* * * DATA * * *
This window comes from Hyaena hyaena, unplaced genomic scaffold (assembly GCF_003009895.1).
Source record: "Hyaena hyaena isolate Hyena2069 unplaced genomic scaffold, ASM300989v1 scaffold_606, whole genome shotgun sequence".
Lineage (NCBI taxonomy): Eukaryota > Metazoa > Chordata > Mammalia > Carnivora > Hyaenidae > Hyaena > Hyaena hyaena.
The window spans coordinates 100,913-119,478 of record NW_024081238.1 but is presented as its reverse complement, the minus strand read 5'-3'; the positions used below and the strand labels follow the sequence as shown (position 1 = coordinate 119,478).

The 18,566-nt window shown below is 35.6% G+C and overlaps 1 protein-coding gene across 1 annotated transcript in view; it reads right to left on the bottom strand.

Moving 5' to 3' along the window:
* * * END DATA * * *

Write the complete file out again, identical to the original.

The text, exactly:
This window comes from Hyaena hyaena, unplaced genomic scaffold (assembly GCF_003009895.1).
Source record: "Hyaena hyaena isolate Hyena2069 unplaced genomic scaffold, ASM300989v1 scaffold_606, whole genome shotgun sequence".
Lineage (NCBI taxonomy): Eukaryota > Metazoa > Chordata > Mammalia > Carnivora > Hyaenidae > Hyaena > Hyaena hyaena.
The window spans coordinates 100,913-119,478 of record NW_024081238.1 but is presented as its reverse complement, the minus strand read 5'-3'; the positions used below and the strand labels follow the sequence as shown (position 1 = coordinate 119,478).

The 18,566-nt window shown below is 35.6% G+C and overlaps 1 protein-coding gene across 1 annotated transcript in view; it reads right to left on the bottom strand.

Moving 5' to 3' along the window: